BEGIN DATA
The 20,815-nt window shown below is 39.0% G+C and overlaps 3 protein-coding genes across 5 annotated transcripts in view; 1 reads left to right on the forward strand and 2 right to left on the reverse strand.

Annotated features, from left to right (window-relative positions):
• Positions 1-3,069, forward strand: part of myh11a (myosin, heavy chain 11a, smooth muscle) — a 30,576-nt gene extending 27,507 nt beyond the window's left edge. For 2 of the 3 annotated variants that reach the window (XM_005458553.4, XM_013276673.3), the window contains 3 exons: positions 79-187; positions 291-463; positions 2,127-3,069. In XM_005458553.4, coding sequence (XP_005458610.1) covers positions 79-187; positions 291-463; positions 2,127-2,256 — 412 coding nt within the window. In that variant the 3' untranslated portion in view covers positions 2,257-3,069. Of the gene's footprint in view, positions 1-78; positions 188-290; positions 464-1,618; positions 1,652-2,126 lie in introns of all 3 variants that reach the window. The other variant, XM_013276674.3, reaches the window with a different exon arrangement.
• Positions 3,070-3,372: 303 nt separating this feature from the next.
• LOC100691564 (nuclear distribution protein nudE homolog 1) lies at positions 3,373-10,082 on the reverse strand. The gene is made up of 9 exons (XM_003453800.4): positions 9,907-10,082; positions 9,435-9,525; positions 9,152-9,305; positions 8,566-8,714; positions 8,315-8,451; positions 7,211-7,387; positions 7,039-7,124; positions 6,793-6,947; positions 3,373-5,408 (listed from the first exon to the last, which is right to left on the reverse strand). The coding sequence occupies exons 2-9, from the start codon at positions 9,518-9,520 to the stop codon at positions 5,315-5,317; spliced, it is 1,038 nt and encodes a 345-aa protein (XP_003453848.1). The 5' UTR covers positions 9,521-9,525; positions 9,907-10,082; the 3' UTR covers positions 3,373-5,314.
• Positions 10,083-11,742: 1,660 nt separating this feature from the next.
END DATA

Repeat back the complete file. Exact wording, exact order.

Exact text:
The 20,815-nt window shown below is 39.0% G+C and overlaps 3 protein-coding genes across 5 annotated transcripts in view; 1 reads left to right on the forward strand and 2 right to left on the reverse strand.

Annotated features, from left to right (window-relative positions):
• Positions 1-3,069, forward strand: part of myh11a (myosin, heavy chain 11a, smooth muscle) — a 30,576-nt gene extending 27,507 nt beyond the window's left edge. For 2 of the 3 annotated variants that reach the window (XM_005458553.4, XM_013276673.3), the window contains 3 exons: positions 79-187; positions 291-463; positions 2,127-3,069. In XM_005458553.4, coding sequence (XP_005458610.1) covers positions 79-187; positions 291-463; positions 2,127-2,256 — 412 coding nt within the window. In that variant the 3' untranslated portion in view covers positions 2,257-3,069. Of the gene's footprint in view, positions 1-78; positions 188-290; positions 464-1,618; positions 1,652-2,126 lie in introns of all 3 variants that reach the window. The other variant, XM_013276674.3, reaches the window with a different exon arrangement.
• Positions 3,070-3,372: 303 nt separating this feature from the next.
• LOC100691564 (nuclear distribution protein nudE homolog 1) lies at positions 3,373-10,082 on the reverse strand. The gene is made up of 9 exons (XM_003453800.4): positions 9,907-10,082; positions 9,435-9,525; positions 9,152-9,305; positions 8,566-8,714; positions 8,315-8,451; positions 7,211-7,387; positions 7,039-7,124; positions 6,793-6,947; positions 3,373-5,408 (listed from the first exon to the last, which is right to left on the reverse strand). The coding sequence occupies exons 2-9, from the start codon at positions 9,518-9,520 to the stop codon at positions 5,315-5,317; spliced, it is 1,038 nt and encodes a 345-aa protein (XP_003453848.1). The 5' UTR covers positions 9,521-9,525; positions 9,907-10,082; the 3' UTR covers positions 3,373-5,314.
• Positions 10,083-11,742: 1,660 nt separating this feature from the next.